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Risk Habituation

The Next Covid-19 Danger

Dr. Donald S. Bosch
Director of Risk Psychology and HEAT, Headington Institute


What is Risk Habituation?

Risk habituation is well known in the humanitarian community, especially in longer term deployments in complex conflict zones. While most agencies are realizing that providing security briefings and updates are important, it is not uncommon for these to be sidelined or minimized in the context of programming goals. For NGO’s that frequently deploy to such areas, it is also common for them to tolerate more risk and only count severe security incidents as worthy of attention. While some would argue these actions are due to a lack of due diligence or neglect, I believe there is a normal brain process that accounts for this behavior.

Risk habituation is a necessary aspect of our brain maintaining its survival focus. If our brain continued to react intensely to events that did not result in harm we would not have the bandwidth to react to new actual dangerous events. Over time our brain gradually reduces its heightened alert response to previous but not actualized dangers as this wastes energy. This does not mean the risk has become less dangerous, it simply means our brain has automatically changed its evaluation over time without our being conscious of this shift.  Risk habituation largely accounts for individuals and agencies minimizing risks in conflict zones. This also is part of the reason HEAT security training is required by most agencies to be repeated after several years.  Not only do we forget some security protocols, but we have become habituated to risks we have faced.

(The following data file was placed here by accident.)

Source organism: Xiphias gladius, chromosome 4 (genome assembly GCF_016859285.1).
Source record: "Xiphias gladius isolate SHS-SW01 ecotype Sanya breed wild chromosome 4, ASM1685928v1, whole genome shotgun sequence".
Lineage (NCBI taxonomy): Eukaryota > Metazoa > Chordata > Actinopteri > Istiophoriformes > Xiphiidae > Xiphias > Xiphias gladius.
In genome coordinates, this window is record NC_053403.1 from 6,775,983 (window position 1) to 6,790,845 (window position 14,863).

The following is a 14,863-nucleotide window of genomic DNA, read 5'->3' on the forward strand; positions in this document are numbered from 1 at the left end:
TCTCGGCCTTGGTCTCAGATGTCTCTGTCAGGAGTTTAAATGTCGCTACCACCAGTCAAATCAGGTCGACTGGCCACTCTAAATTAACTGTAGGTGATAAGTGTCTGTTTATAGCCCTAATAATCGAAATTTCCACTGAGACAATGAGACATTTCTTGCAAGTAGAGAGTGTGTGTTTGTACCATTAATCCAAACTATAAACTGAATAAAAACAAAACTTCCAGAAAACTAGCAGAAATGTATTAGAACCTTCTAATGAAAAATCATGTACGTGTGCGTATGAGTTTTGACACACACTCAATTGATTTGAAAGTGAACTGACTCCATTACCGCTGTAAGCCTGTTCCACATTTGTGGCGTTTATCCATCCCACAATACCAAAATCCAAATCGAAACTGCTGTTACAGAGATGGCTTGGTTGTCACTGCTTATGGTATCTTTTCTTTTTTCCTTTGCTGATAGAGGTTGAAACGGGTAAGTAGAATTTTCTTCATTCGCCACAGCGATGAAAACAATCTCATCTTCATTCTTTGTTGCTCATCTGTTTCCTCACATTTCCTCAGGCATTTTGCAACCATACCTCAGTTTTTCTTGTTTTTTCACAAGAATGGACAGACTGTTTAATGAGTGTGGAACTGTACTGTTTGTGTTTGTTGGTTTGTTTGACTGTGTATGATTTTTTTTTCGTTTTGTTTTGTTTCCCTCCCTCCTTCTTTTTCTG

As the weeks have dragged into months of the world responding to Covid-19 we are beginning to see risk habituation develop. All of us are getting tired of social isolation and not seeing friends and colleagues in person. We are tired of not being able to do our work as effectively and of encountering restrictions of travel and access. If we personally have not been infected or don’t know anyone close who has become ill, our brain can begin the natural process of devoting fewer resources to combating this unseen and unfelt risk. This is accelerated by the reduction of infections in some hard hit areas as social distancing has been effective.  However, the actual danger of the virus has not changed at all. It remains highly contagious with a significant death rate among certain populations. Unconsciously drifting along with habituation by downgrading our evaluation of the threat does not change the danger.

The only way to have an accurate assessment of our own risk is to be aware of risk habituation and to consciously evaluate the facts of our personal and family situation. Every humanitarian needs to soberly assess their own health in relation to the increasingly known effects of Covid-19. Do you have underlying medical issues, even ones from childhood? Are you prone to getting sick or the flu more readily than others? Are you particularly exhausted right now? Are you older and in the identified at risk age group? Be honest with yourself. Covid-19 doesn’t care about our rationalizations or justifications about why we are taking more risk.

As a humanitarian community I hope we can encourage every colleague, no matter what their sector or position, to engage in a conscious decision-making process about their vulnerability. We cannot let risk habituation determine our programming or actions without there being serious consequences. I also hope we can give each other the grace to accept the individual decisions colleagues make about their personal circumstances.

What You Can Do

  • Realize risk habituation is a normal brain survival mechanism.  Become aware of it in your own actions and your felt sense of vulnerability.
  • Understand that unseen dangers are more likely to habituate faster.
  • Think of past examples where you have experienced habituation occurring.
  • Keep informed about the scientific and medical facts about Covid-19.  Unfortunately many politicians are not good sources for this information.
  • Evaluate your own health history and those of your friends and family.  Your risk becomes their risk when dealing with this kind of threat.
  • Make a conscious, thought-out decision about emerging from social distancing based on your threat/risk evaluation.
  • Communicate this honestly to colleagues and employers when it is appropriate to do so.


For more information or counseling support please email:  support@headington-institute.org.

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